Differential impacts of habitat heterogeneity on male and female connectivity in a spatially structured pest system
Hamilton, Grant S. (2009) Differential impacts of habitat heterogeneity on male and female connectivity in a spatially structured pest system. Austral Ecology, 34(1), pp. 41-49.
In a previous study, a model of landscape heterogeneity was developed and applied to a spatially structured wild rabbit (Oryctolagus cuniculus) population. That study showed clearly the influence of resource heterogeneity on connectivity levels. The simulation study was based on female movements and used population genetic validation data appropriate for a female study. Most models assume that males and females will exhibit similar patterns, although this has rarely been tested. In the current study we extend the analysis to consider differences between female and male connectivity in the same spatially structured pest system. Amplified fragment
length polymorphism (AFLP) markers were screened on the same samples used previously for mtDNA analysis.
The mtDNA data were used to validate female results, and AFLP data were used to validate combined male and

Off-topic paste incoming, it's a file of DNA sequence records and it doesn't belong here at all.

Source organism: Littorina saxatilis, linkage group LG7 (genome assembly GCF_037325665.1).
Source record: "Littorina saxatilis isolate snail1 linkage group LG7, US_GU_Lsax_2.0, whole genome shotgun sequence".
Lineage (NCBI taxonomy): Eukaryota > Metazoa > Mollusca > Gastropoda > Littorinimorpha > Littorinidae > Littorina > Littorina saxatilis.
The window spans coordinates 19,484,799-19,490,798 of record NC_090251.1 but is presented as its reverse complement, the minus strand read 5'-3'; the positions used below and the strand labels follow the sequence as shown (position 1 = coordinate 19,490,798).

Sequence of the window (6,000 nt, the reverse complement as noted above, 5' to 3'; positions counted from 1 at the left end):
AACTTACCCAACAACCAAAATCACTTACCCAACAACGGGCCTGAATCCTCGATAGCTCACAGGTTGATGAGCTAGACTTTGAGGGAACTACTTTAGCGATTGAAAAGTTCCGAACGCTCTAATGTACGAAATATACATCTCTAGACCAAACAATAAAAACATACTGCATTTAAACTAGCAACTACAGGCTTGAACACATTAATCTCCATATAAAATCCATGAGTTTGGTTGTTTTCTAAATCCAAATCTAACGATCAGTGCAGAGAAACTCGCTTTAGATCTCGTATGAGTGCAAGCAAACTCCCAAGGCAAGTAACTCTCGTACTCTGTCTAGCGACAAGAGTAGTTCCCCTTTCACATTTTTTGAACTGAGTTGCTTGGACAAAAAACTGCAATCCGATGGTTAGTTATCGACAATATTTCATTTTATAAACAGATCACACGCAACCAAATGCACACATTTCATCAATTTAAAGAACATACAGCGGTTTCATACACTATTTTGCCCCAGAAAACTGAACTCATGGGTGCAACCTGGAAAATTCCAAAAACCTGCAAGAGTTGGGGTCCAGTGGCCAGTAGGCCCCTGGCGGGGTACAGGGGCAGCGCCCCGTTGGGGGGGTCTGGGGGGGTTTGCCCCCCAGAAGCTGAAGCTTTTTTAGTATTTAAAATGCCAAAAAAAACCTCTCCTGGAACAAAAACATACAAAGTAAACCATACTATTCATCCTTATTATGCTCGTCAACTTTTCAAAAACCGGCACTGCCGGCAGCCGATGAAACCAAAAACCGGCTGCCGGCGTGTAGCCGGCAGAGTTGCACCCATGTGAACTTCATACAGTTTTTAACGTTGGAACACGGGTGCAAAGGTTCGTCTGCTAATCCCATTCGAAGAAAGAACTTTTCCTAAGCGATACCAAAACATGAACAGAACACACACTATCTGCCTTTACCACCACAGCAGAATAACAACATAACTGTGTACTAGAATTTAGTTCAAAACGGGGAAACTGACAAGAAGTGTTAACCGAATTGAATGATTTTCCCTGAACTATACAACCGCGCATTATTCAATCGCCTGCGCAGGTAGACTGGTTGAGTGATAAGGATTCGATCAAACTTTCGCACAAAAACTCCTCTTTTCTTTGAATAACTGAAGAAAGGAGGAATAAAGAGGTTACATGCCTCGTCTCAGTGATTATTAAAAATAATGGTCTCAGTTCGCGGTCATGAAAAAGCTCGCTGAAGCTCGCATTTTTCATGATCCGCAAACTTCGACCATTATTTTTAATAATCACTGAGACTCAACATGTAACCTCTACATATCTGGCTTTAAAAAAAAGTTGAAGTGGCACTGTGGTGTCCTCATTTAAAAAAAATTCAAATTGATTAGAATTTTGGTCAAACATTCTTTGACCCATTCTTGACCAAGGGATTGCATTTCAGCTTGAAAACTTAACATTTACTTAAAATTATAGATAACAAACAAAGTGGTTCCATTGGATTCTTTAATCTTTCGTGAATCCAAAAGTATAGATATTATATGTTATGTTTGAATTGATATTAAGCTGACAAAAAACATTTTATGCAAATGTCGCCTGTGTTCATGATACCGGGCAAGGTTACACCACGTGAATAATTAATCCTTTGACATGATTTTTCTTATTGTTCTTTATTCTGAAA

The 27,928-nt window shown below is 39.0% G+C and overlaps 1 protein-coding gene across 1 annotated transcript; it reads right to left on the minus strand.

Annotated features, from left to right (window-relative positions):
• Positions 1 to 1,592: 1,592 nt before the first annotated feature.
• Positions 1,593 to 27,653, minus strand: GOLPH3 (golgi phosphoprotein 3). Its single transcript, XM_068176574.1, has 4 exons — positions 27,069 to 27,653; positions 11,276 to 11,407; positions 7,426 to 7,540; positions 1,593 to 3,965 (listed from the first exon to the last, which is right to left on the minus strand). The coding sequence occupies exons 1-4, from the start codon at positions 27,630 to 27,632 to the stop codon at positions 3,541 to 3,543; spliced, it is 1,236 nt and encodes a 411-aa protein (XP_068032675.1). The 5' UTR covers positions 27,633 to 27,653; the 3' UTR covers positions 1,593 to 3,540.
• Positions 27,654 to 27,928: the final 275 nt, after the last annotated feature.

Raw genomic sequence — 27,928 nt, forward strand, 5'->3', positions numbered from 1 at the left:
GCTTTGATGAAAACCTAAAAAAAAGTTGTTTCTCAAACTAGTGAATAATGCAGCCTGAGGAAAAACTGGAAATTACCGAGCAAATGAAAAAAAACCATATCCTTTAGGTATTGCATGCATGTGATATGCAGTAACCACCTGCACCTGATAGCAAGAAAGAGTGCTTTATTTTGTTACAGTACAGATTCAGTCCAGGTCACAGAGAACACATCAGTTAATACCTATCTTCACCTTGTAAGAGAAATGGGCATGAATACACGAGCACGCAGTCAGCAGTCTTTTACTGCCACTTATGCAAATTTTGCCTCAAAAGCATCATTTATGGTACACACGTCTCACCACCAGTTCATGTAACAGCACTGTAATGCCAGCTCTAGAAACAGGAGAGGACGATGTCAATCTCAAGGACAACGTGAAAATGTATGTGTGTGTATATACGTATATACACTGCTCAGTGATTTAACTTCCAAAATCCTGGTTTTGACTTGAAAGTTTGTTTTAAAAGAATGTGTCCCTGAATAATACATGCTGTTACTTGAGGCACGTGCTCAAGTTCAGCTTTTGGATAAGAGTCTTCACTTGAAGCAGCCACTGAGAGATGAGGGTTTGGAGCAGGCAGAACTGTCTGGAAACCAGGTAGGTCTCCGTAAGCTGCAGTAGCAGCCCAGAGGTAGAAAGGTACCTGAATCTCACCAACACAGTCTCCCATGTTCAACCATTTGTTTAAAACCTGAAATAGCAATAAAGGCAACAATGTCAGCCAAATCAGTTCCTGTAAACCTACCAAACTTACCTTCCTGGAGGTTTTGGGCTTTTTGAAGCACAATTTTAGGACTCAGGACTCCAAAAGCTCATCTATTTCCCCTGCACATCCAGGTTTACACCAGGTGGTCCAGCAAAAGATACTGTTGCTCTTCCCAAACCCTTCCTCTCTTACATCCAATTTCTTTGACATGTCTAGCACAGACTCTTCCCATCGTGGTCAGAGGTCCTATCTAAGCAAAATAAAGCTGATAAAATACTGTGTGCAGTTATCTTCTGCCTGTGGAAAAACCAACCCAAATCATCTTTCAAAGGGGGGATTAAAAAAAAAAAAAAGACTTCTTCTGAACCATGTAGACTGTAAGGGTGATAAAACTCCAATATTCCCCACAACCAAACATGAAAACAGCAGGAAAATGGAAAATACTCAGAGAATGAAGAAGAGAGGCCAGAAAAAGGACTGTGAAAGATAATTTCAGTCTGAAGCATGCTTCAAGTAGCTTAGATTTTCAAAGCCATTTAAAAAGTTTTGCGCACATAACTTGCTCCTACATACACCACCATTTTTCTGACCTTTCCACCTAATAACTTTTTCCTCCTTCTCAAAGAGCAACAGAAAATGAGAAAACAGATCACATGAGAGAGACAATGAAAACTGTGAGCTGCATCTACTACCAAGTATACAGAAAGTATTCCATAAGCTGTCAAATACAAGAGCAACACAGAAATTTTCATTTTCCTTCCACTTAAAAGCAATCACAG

female results. Connectivity patterns from the two simulations (female, and combined male and female) connectivity patterns showed no association. However, each was concordant with appropriate validation data, showing
highly significant associations between pairwise population connectivity and the genetic data. A relative connectivity
metric for the combined simulation was regressed against the mean of pairwise FST values, with almost 70% of the
variation explained by a linear model. Demonstrating differential effects of habitat heterogeneity on male and
female connectivity provides further evidence that spatial resource heterogeneity impacts on connectivity. Understanding differences in population connectivity will allow improved predictions of disease spread, local extinctions and recolonizations. Furthermore, modelling such differences in pest systems will allow management plans to be better targeted, for example by strategically introducing diseases for control purposes into populations which exhibit high male connectivity to aid spread, but low female connectivity to inhibit recolonization potential after control.
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|Item Type:||Journal Article|
|Divisions:||Past > Schools > Biogeoscience|
Past > QUT Faculties & Divisions > Faculty of Science and Technology
|Copyright Owner:||Copyright 2009 Blackwell Publishing|
|Deposited On:||23 Jan 2009 08:19|
|Last Modified:||29 Feb 2012 23:51|
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